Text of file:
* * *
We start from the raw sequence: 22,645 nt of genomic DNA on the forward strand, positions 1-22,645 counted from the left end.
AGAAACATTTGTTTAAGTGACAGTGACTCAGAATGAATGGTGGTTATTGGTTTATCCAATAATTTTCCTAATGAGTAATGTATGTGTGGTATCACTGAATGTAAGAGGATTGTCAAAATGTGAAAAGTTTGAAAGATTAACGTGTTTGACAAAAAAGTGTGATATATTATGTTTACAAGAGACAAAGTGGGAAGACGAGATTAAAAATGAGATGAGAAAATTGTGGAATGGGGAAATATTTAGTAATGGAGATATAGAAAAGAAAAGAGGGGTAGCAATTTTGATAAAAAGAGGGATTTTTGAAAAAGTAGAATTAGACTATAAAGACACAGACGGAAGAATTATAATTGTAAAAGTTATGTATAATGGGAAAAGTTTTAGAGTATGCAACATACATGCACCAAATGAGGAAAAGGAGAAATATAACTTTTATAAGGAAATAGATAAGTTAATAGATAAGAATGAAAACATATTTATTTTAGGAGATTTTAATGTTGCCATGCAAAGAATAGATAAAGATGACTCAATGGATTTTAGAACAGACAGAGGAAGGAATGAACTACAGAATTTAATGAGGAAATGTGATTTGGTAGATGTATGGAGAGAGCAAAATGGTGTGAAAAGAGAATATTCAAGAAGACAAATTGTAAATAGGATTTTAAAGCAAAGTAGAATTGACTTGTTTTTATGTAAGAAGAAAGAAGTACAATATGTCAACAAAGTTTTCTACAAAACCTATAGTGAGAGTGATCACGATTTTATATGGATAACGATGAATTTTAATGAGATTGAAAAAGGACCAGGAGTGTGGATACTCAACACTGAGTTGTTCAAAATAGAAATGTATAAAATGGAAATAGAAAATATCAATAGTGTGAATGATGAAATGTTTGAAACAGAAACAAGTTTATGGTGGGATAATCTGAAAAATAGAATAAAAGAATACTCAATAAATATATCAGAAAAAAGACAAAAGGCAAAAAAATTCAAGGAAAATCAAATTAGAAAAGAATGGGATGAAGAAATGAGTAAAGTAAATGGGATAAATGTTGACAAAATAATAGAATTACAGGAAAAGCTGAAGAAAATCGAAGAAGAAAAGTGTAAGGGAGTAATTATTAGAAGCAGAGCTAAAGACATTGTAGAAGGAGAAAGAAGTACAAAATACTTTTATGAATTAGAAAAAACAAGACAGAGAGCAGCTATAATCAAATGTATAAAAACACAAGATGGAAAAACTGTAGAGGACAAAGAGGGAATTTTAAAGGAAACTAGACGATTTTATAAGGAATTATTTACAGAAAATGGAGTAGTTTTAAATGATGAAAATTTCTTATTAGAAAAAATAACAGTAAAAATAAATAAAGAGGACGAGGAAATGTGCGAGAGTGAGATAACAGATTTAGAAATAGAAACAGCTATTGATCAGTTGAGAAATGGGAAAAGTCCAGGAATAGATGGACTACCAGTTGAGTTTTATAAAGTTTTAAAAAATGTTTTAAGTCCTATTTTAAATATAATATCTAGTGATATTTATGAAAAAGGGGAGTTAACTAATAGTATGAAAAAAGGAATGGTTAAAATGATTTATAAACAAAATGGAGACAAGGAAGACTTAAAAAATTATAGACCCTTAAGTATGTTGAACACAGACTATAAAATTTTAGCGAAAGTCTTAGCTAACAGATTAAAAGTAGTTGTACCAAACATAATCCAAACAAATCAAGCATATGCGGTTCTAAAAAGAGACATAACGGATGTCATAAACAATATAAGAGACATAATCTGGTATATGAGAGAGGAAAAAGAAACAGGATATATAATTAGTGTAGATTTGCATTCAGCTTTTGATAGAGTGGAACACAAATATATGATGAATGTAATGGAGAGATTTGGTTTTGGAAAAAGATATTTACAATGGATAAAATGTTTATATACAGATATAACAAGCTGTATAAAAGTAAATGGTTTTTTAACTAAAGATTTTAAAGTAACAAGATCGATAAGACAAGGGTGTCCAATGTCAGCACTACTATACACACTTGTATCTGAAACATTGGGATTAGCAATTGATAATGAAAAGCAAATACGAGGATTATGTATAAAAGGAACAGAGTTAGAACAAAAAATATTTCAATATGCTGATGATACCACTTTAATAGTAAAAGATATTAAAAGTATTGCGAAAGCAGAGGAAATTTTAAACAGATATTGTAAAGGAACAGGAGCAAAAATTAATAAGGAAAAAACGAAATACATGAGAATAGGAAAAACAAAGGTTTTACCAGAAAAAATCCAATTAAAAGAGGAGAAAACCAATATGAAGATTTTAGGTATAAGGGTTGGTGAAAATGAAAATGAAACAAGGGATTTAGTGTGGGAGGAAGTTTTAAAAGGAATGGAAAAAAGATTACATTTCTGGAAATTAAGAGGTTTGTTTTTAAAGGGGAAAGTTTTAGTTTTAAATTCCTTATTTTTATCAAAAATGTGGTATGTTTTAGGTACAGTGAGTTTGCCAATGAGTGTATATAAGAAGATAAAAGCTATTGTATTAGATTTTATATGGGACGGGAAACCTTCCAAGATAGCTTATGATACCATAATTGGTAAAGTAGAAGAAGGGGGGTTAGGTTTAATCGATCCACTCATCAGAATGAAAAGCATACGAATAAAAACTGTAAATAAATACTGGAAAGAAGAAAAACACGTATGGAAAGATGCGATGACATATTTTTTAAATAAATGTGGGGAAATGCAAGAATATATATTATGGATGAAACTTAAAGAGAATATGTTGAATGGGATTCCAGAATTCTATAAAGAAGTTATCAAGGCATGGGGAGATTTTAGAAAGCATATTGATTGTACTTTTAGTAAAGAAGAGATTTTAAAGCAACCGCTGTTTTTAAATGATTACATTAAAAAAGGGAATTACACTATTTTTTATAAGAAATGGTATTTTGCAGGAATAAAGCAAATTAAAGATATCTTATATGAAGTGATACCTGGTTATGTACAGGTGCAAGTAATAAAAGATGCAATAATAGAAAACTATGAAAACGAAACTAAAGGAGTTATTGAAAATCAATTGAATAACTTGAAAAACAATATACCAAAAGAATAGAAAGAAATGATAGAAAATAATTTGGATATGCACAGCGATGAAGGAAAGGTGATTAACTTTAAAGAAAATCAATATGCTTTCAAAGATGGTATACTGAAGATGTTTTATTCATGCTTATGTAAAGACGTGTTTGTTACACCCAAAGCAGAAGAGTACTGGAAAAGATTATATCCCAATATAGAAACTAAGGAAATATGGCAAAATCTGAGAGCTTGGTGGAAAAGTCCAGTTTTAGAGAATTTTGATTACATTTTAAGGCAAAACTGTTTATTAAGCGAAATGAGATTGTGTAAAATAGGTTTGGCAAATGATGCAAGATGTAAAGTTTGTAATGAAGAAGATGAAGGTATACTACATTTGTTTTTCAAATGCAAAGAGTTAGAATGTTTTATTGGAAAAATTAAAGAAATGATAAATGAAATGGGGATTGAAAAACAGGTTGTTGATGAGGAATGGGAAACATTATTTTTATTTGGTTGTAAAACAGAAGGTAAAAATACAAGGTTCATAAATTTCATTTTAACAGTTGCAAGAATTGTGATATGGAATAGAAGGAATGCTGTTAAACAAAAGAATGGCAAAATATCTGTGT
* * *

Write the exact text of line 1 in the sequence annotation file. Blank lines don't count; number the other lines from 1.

We start from the raw sequence: 22,645 nt of genomic DNA on the forward strand, positions 1-22,645 counted from the left end.